Content Warning: biphobia transphobia

I’ve read through Suzanne Moore’s ‘It's good to be genderqueer but don't forget the sexual radicals who paved the way’ about ten times now and I can safely say, don’t bother.

Moore gets off to an absolutely fantastic start by repeating the age-old biphobic adage ‘everyone now is bisexual’. Wow, well, like we haven’t heard that one before, almost always hypocritically uttered by monosexuals. Funny, isn’t it, how everyone is bisexual these days and yet bisexual men don’t exist. What Moore’s playing at here, whether she realises it or not, is an old game invented by the heteropatriarchy. The goal is to subdue and control women’s sexuality and it’s a big part of rape culture. One can see this in how she goes on to mention, as evidence for everyone being bisexual, “Miley, Cara and various models”. It’s a very deliberate and telling move on Moore’s part and it comes out hand-in-hand with another one of Dr. Gerulf Rieger’s studies, the assertion that all women are bisexual.* Putting two and two together we can infer that Moore believes all women “these days” are bisexual. She is uncritically repeating biphobic myths that support rape culture. Honestly, with an opener like that, anyone would assume this was a Katie Hopkins article.

Moore goes on to address “young people” in a tone so polished and pompous it would make any Gamergater proud. “Welcome to the world, friends, for who does not feel like that?” My favourite thing about this quote here is that it’s a very condescending and confident way of calling young bisexuals and non-binary people special snowflakes. In fact, I think one of the reasons it took so long for me to write this response was because of all the parallels between Moore and anti-sjws, which was incredibly and counterproductively hilarious. If I had to sum up Moore’s article for someone with enough common sense to avoid it completely I’d say this: “Shut up, millennials, you’re not special or different and stop making up genders/sexualities.”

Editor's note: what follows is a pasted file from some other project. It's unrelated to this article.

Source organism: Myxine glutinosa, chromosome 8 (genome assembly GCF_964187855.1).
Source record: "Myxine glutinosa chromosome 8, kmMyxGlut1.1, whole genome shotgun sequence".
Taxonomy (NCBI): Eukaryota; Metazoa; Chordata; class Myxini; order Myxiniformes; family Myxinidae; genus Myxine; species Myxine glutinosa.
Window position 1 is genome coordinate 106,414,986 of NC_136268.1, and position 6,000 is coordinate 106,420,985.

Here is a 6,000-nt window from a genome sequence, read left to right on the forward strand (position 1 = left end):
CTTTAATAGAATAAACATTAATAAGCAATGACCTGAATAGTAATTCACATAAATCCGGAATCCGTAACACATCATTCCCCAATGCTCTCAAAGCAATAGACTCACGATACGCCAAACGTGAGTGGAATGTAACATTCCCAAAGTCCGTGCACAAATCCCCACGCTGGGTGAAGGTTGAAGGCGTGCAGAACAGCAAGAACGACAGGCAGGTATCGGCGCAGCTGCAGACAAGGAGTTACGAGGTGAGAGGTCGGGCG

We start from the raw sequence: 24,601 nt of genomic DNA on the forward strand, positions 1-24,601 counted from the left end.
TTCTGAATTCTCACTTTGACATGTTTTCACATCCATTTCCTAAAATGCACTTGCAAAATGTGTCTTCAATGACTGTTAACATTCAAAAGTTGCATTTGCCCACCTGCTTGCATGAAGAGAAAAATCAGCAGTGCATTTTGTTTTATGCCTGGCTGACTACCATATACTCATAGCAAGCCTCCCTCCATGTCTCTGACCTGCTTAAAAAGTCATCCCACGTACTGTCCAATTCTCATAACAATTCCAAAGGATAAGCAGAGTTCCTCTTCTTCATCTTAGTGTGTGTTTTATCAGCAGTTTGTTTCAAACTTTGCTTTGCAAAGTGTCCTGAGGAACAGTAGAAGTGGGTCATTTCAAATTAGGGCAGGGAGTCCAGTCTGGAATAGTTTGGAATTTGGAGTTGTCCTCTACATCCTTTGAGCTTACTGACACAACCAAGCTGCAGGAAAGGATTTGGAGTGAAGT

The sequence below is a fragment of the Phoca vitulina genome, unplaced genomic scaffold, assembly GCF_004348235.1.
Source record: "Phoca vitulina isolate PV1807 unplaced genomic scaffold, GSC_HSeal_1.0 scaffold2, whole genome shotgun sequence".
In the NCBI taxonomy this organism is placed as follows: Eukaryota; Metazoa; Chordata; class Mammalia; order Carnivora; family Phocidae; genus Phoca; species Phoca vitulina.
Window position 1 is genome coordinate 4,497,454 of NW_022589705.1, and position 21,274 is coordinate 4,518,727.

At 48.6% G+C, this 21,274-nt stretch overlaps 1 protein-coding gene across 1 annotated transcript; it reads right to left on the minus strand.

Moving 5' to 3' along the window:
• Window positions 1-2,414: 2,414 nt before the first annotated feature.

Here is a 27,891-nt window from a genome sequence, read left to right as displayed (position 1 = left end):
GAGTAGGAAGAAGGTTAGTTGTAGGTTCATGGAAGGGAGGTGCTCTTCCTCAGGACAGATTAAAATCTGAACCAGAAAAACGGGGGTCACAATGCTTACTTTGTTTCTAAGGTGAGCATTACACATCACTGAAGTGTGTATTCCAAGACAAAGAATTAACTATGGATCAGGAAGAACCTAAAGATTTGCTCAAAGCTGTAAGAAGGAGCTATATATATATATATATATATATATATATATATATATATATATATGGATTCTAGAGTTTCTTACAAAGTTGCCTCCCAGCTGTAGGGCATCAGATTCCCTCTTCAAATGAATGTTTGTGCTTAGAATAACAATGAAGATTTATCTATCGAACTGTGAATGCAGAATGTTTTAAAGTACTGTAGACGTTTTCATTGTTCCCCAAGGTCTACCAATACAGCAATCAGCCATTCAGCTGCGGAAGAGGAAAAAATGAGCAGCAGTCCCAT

Then, probably after being reeled in by her editor, Moore tries to clarify her real problem with special snowflake tumblrinas by arguing that we’re in danger of forgetting or moving past the qu**r heroes and politics of the sixties and seventies. If, like me, you have no idea what could have caused Moore to grow concerned about that then don’t worry, because she gives a nice example for us all to illustrate her anxieties; Laura Penny. Penny is a genderqueer feminist that, like Shiri Eisner, identifies politically as a woman despite it actually being more complex than that, personally. What the fuck, Laura? Suzanne probably said upon discovering her treachery. Just for the record, although there’s practically little difference, here’s what Moore actually said: “Try being a ‘butch dyke’ or is that not quite radical enough?”